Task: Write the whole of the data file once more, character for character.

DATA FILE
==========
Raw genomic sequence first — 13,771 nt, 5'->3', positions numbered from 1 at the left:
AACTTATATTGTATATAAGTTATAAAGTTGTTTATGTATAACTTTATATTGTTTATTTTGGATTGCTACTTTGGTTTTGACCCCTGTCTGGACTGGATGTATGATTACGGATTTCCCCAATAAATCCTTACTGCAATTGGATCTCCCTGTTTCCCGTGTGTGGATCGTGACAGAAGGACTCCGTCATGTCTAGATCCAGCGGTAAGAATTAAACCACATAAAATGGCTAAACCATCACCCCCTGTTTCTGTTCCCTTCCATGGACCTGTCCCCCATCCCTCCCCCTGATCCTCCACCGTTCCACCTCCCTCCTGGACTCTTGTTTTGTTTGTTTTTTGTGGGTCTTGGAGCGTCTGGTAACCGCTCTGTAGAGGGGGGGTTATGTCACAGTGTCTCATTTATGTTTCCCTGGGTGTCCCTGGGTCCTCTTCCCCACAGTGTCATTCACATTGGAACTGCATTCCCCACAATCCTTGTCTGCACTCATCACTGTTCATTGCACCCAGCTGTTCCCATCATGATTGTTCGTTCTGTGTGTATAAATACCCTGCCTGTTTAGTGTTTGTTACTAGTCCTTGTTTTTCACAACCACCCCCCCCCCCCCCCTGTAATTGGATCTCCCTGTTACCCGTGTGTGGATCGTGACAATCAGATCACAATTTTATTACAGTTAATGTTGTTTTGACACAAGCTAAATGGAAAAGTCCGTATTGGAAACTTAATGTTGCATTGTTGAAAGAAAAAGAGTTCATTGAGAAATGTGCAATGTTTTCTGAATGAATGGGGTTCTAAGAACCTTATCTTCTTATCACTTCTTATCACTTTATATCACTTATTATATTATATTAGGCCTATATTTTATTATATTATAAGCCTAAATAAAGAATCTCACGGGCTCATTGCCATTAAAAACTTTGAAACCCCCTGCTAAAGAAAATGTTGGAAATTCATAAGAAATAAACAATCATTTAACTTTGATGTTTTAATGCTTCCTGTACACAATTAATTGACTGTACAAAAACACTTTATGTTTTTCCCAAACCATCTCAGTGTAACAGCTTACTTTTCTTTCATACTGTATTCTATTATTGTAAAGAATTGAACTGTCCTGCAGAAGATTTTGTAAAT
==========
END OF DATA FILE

Raw genomic sequence first — 13,771 nt, 5'->3', positions numbered from 1 at the left:
AACTTATATTGTATATAAGTTATAAAGTTGTTTATGTATAACTTTATATTGTTTATTTTGGATTGCTACTTTGGTTTTGACCCCTGTCTGGACTGGATGTATGATTACGGATTTCCCCAATAAATCCTTACTGCAATTGGATCTCCCTGTTTCCCGTGTGTGGATCGTGACAGAAGGACTCCGTCATGTCTAGATCCAGCGGTAAGAATTAAACCACATAAAATGGCTAAACCATCACCCCCTGTTTCTGTTCCCTTCCATGGACCTGTCCCCCATCCCTCCCCCTGATCCTCCACCGTTCCACCTCCCTCCTGGACTCTTGTTTTGTTTGTTTTTTGTGGGTCTTGGAGCGTCTGGTAACCGCTCTGTAGAGGGGGGGTTATGTCACAGTGTCTCATTTATGTTTCCCTGGGTGTCCCTGGGTCCTCTTCCCCACAGTGTCATTCACATTGGAACTGCATTCCCCACAATCCTTGTCTGCACTCATCACTGTTCATTGCACCCAGCTGTTCCCATCATGATTGTTCGTTCTGTGTGTATAAATACCCTGCCTGTTTAGTGTTTGTTACTAGTCCTTGTTTTTCACAACCACCCCCCCCCCCCCCCTGTAATTGGATCTCCCTGTTACCCGTGTGTGGATCGTGACAATCAGATCACAATTTTATTACAGTTAATGTTGTTTTGACACAAGCTAAATGGAAAAGTCCGTATTGGAAACTTAATGTTGCATTGTTGAAAGAAAAAGAGTTCATTGAGAAATGTGCAATGTTTTCTGAATGAATGGGGTTCTAAGAACCTTATCTTCTTATCACTTCTTATCACTTTATATCACTTATTATATTATATTAGGCCTATATTTTATTATATTATAAGCCTAAATAAAGAATCTCACGGGCTCATTGCCATTAAAAACTTTGAAACCCCCTGCTAAAGAAAATGTTGGAAATTCATAAGAAATAAACAATCATTTAACTTTGATGTTTTAATGCTTCCTGTACACAATTAATTGACTGTACAAAAACACTTTATGTTTTTCCCAAACCATCTCAGTGTAACAGCTTACTTTTCTTTCATACTGTATTCTATTATTGTAAAGAATTGAACTGTCCTGCAGAAGATTTTGTAAAT